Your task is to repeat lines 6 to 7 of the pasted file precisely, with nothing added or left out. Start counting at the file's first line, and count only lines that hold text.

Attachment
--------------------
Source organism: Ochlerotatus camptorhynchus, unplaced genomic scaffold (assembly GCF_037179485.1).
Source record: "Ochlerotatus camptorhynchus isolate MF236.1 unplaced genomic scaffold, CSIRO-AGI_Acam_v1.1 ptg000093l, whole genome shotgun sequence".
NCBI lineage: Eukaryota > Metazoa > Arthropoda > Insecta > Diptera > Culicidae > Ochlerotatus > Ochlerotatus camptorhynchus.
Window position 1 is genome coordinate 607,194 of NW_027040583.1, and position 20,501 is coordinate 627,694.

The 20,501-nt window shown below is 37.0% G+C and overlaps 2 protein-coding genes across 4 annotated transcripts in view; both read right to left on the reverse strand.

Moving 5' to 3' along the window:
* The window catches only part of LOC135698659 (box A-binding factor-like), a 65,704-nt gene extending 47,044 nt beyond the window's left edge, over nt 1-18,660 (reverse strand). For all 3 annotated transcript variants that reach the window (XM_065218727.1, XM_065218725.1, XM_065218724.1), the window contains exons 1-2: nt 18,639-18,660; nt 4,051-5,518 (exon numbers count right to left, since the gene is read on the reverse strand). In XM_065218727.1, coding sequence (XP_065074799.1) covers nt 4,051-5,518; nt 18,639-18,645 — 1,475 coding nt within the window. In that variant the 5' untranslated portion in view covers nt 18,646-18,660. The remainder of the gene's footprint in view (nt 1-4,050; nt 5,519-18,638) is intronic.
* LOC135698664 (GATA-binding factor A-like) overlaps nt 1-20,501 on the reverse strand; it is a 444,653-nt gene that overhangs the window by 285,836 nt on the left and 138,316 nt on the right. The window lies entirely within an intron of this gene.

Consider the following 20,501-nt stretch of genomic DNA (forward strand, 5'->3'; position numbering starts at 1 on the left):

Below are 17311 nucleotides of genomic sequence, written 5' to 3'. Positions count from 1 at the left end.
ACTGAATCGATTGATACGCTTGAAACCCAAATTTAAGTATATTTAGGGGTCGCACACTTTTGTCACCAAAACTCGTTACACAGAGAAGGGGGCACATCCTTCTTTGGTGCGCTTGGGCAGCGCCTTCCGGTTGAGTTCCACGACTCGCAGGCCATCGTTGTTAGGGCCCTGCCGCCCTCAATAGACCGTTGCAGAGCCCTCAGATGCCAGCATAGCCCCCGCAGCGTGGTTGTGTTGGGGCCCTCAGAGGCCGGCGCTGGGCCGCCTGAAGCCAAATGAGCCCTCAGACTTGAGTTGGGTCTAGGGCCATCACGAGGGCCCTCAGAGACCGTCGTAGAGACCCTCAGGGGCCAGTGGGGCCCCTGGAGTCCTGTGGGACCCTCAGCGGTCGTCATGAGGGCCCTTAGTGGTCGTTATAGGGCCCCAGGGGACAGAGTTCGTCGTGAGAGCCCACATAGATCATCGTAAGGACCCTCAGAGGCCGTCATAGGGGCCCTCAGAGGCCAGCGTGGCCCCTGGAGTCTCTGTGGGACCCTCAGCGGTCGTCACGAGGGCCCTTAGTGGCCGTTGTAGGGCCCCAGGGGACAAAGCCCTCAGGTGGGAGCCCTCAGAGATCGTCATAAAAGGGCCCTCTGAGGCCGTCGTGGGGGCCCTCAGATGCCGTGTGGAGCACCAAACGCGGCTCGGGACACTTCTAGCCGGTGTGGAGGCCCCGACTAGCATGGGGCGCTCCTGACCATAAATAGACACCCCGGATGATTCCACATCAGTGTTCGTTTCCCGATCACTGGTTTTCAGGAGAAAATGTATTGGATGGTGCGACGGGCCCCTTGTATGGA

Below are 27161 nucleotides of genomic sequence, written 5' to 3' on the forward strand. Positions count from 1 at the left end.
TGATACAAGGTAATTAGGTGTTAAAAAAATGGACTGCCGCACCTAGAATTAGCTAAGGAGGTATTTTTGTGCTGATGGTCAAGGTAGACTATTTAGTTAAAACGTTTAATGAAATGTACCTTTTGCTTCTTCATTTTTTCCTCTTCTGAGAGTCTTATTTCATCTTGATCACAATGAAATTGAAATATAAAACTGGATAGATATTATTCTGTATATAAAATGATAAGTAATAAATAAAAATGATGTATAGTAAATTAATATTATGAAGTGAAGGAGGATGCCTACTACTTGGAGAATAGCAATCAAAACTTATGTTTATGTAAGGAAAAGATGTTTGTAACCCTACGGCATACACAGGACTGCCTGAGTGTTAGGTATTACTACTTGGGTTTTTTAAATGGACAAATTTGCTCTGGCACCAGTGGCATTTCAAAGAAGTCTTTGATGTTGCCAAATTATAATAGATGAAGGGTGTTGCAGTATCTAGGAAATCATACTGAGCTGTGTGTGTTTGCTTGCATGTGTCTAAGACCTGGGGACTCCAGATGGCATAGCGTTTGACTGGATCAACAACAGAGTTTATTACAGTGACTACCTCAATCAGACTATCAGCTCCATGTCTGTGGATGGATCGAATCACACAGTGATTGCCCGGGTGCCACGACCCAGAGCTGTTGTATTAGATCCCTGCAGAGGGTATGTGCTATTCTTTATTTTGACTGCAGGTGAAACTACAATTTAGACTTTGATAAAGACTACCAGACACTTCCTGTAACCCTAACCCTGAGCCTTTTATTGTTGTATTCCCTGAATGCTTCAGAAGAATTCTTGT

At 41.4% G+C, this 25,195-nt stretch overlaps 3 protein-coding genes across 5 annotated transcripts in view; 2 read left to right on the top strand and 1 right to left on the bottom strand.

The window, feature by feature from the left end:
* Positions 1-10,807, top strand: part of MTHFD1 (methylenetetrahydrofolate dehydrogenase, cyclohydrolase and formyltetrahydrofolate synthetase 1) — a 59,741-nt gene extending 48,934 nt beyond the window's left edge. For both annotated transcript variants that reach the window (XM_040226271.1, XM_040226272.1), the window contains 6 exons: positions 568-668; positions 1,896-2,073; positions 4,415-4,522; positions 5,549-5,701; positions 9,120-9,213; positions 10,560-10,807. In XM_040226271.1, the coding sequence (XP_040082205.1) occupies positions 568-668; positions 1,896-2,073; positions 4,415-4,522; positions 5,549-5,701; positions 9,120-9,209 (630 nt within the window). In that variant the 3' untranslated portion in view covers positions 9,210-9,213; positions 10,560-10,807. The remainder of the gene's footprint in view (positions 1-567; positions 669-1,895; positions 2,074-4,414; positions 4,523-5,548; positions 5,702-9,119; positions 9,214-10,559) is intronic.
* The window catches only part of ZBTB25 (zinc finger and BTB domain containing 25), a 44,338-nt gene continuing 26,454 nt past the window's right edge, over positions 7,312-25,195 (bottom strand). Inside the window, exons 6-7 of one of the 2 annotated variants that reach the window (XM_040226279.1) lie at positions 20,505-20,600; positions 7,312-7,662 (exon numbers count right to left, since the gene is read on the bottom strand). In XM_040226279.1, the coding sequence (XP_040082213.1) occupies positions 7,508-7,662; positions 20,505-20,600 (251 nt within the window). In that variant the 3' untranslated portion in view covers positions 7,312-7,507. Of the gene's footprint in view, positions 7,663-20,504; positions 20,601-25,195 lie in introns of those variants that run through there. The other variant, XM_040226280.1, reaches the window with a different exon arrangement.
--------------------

Moving 5' to 3' along the window:
* The window catches only part of LOC135698659 (box A-binding factor-like), a 65,704-nt gene extending 47,044 nt beyond the window's left edge, over nt 1-18,660 (reverse strand). For all 3 annotated transcript variants that reach the window (XM_065218727.1, XM_065218725.1, XM_065218724.1), the window contains exons 1-2: nt 18,639-18,660; nt 4,051-5,518 (exon numbers count right to left, since the gene is read on the reverse strand). In XM_065218727.1, coding sequence (XP_065074799.1) covers nt 4,051-5,518; nt 18,639-18,645 — 1,475 coding nt within the window. In that variant the 5' untranslated portion in view covers nt 18,646-18,660. The remainder of the gene's footprint in view (nt 1-4,050; nt 5,519-18,638) is intronic.